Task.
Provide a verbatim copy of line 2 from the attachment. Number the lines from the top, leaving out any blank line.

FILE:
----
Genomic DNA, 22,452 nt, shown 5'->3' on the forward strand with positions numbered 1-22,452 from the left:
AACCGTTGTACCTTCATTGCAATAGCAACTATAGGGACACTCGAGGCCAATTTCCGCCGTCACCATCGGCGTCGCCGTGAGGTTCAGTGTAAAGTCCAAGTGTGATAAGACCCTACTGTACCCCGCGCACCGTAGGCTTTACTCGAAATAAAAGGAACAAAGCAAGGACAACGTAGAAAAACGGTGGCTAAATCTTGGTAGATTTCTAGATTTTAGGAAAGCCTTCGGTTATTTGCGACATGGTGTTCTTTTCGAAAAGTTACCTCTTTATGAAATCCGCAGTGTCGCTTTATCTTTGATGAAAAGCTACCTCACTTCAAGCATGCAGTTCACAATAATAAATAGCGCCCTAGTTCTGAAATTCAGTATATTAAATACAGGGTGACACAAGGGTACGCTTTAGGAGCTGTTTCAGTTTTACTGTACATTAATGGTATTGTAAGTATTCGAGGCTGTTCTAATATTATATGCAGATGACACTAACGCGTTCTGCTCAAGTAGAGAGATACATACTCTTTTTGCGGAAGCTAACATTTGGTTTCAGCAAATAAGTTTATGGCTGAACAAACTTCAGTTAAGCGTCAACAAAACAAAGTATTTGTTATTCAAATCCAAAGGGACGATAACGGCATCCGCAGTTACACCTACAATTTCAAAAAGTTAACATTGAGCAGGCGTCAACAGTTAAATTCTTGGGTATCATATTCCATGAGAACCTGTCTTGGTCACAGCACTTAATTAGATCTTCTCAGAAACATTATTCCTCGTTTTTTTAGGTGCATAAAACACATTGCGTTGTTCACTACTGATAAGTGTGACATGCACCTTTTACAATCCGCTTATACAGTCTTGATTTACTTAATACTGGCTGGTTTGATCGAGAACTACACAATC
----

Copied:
AACCGTTGTACCTTCATTGCAATAGCAACTATAGGGACACTCGAGGCCAATTTCCGCCGTCACCATCGGCGTCGCCGTGAGGTTCAGTGTAAAGTCCAAGTGTGATAAGACCCTACTGTACCCCGCGCACCGTAGGCTTTACTCGAAATAAAAGGAACAAAGCAAGGACAACGTAGAAAAACGGTGGCTAAATCTTGGTAGATTTCTAGATTTTAGGAAAGCCTTCGGTTATTTGCGACATGGTGTTCTTTTCGAAAAGTTACCTCTTTATGAAATCCGCAGTGTCGCTTTATCTTTGATGAAAAGCTACCTCACTTCAAGCATGCAGTTCACAATAATAAATAGCGCCCTAGTTCTGAAATTCAGTATATTAAATACAGGGTGACACAAGGGTACGCTTTAGGAGCTGTTTCAGTTTTACTGTACATTAATGGTATTGTAAGTATTCGAGGCTGTTCTAATATTATATGCAGATGACACTAACGCGTTCTGCTCAAGTAGAGAGATACATACTCTTTTTGCGGAAGCTAACATTTGGTTTCAGCAAATAAGTTTATGGCTGAACAAACTTCAGTTAAGCGTCAACAAAACAAAGTATTTGTTATTCAAATCCAAAGGGACGATAACGGCATCCGCAGTTACACCTACAATTTCAAAAAGTTAACATTGAGCAGGCGTCAACAGTTAAATTCTTGGGTATCATATTCCATGAGAACCTGTCTTGGTCACAGCACTTAATTAGATCTTCTCAGAAACATTATTCCTCGTTTTTTTAGGTGCATAAAACACATTGCGTTGTTCACTACTGATAAGTGTGACATGCACCTTTTACAATCCGCTTATACAGTCTTGATTTACTTAATACTGGCTGGTTTGATCGAGAACTACACAATC